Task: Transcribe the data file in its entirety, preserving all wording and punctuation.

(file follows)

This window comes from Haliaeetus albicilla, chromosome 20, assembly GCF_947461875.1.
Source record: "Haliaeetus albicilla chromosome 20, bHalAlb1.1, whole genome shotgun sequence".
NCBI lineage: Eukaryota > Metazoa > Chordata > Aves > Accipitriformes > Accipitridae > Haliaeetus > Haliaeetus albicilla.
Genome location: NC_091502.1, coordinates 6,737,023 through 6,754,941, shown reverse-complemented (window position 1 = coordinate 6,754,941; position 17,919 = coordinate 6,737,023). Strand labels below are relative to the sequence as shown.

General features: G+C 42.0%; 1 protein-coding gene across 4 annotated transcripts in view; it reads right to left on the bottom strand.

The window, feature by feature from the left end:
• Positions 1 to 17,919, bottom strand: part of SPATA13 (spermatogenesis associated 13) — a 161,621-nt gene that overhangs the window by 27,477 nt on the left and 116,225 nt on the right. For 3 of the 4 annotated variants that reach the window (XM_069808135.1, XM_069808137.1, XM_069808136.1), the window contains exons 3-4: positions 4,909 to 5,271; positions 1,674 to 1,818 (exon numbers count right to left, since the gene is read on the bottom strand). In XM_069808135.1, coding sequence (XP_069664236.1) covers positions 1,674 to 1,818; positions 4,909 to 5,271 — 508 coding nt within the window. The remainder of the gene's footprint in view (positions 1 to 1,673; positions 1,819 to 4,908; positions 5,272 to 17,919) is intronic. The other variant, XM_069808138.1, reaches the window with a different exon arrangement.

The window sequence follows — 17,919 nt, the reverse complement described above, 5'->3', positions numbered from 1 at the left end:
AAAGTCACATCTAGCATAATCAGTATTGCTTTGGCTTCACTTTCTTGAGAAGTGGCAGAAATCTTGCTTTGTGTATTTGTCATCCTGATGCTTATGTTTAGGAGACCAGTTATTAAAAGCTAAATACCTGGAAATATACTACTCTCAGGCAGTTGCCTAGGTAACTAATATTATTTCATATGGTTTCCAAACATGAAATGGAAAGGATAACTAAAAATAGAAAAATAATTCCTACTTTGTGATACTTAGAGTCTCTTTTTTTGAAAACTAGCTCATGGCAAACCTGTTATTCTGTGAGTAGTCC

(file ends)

This window comes from Haliaeetus albicilla, chromosome 20, assembly GCF_947461875.1.
Source record: "Haliaeetus albicilla chromosome 20, bHalAlb1.1, whole genome shotgun sequence".
NCBI lineage: Eukaryota > Metazoa > Chordata > Aves > Accipitriformes > Accipitridae > Haliaeetus > Haliaeetus albicilla.
Genome location: NC_091502.1, coordinates 6,737,023 through 6,754,941, shown reverse-complemented (window position 1 = coordinate 6,754,941; position 17,919 = coordinate 6,737,023). Strand labels below are relative to the sequence as shown.

General features: G+C 42.0%; 1 protein-coding gene across 4 annotated transcripts in view; it reads right to left on the bottom strand.

The window, feature by feature from the left end:
• Positions 1 to 17,919, bottom strand: part of SPATA13 (spermatogenesis associated 13) — a 161,621-nt gene that overhangs the window by 27,477 nt on the left and 116,225 nt on the right. For 3 of the 4 annotated variants that reach the window (XM_069808135.1, XM_069808137.1, XM_069808136.1), the window contains exons 3-4: positions 4,909 to 5,271; positions 1,674 to 1,818 (exon numbers count right to left, since the gene is read on the bottom strand). In XM_069808135.1, coding sequence (XP_069664236.1) covers positions 1,674 to 1,818; positions 4,909 to 5,271 — 508 coding nt within the window. The remainder of the gene's footprint in view (positions 1 to 1,673; positions 1,819 to 4,908; positions 5,272 to 17,919) is intronic. The other variant, XM_069808138.1, reaches the window with a different exon arrangement.

The window sequence follows — 17,919 nt, the reverse complement described above, 5'->3', positions numbered from 1 at the left end:
AAAGTCACATCTAGCATAATCAGTATTGCTTTGGCTTCACTTTCTTGAGAAGTGGCAGAAATCTTGCTTTGTGTATTTGTCATCCTGATGCTTATGTTTAGGAGACCAGTTATTAAAAGCTAAATACCTGGAAATATACTACTCTCAGGCAGTTGCCTAGGTAACTAATATTATTTCATATGGTTTCCAAACATGAAATGGAAAGGATAACTAAAAATAGAAAAATAATTCCTACTTTGTGATACTTAGAGTCTCTTTTTTTGAAAACTAGCTCATGGCAAACCTGTTATTCTGTGAGTAGTCC